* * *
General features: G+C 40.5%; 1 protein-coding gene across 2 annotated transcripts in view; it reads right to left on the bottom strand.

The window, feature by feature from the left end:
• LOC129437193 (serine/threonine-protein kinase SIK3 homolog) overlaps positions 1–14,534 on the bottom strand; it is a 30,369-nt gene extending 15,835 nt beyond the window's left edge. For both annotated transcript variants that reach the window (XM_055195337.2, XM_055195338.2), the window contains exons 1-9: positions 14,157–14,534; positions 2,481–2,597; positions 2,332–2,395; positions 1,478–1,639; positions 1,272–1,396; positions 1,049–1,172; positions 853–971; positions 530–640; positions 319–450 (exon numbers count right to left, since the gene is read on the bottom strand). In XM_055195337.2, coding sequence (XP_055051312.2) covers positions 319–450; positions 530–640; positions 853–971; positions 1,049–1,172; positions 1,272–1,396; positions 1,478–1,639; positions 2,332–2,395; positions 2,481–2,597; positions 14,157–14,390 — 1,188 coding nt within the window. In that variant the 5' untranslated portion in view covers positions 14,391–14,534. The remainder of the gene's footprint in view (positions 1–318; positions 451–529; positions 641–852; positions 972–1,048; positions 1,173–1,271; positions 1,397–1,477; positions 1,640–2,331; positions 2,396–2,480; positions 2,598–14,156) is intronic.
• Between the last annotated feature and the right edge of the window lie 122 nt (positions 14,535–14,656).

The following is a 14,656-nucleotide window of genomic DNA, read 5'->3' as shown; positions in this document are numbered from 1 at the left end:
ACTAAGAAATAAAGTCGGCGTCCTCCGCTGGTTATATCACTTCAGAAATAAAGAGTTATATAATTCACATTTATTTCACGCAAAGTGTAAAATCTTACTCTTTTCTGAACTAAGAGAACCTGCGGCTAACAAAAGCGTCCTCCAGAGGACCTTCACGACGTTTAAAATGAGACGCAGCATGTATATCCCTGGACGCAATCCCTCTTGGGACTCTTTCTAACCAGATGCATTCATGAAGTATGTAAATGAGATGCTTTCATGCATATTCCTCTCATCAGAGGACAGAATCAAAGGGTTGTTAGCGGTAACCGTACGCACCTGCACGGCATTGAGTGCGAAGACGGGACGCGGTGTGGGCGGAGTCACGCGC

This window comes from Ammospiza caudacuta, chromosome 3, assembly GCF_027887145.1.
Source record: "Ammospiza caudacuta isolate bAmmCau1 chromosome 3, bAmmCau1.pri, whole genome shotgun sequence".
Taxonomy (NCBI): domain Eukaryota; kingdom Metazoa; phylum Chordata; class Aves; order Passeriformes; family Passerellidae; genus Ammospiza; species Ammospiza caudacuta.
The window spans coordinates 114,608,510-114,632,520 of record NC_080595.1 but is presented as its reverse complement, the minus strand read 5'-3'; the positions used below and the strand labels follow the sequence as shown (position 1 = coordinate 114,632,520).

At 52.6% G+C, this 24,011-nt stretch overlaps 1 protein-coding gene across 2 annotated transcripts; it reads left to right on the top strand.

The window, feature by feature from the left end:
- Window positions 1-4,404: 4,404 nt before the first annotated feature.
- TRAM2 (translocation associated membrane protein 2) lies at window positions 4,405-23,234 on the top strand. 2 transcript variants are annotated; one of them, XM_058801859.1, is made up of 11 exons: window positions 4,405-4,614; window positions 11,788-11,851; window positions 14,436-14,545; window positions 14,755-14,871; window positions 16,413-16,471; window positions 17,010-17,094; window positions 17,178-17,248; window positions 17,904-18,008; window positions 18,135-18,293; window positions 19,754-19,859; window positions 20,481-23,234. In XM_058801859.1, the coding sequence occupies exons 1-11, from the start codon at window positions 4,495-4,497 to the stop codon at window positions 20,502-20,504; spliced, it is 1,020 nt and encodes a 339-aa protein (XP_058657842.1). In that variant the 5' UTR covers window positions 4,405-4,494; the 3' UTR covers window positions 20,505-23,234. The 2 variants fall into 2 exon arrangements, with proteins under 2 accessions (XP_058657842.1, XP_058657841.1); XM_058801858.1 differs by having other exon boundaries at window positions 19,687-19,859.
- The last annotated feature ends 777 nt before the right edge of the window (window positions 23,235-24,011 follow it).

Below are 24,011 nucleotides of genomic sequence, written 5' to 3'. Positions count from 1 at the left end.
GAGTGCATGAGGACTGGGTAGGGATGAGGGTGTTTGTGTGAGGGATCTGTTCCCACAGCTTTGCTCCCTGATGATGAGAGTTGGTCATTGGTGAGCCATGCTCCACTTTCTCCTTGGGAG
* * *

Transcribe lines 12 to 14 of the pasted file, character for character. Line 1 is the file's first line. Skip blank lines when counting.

The window, feature by feature from the left end:
- Window positions 1-4,404: 4,404 nt before the first annotated feature.
- TRAM2 (translocation associated membrane protein 2) lies at window positions 4,405-23,234 on the top strand. 2 transcript variants are annotated; one of them, XM_058801859.1, is made up of 11 exons: window positions 4,405-4,614; window positions 11,788-11,851; window positions 14,436-14,545; window positions 14,755-14,871; window positions 16,413-16,471; window positions 17,010-17,094; window positions 17,178-17,248; window positions 17,904-18,008; window positions 18,135-18,293; window positions 19,754-19,859; window positions 20,481-23,234. In XM_058801859.1, the coding sequence occupies exons 1-11, from the start codon at window positions 4,495-4,497 to the stop codon at window positions 20,502-20,504; spliced, it is 1,020 nt and encodes a 339-aa protein (XP_058657842.1). In that variant the 5' UTR covers window positions 4,405-4,494; the 3' UTR covers window positions 20,505-23,234. The 2 variants fall into 2 exon arrangements, with proteins under 2 accessions (XP_058657842.1, XP_058657841.1); XM_058801858.1 differs by having other exon boundaries at window positions 19,687-19,859.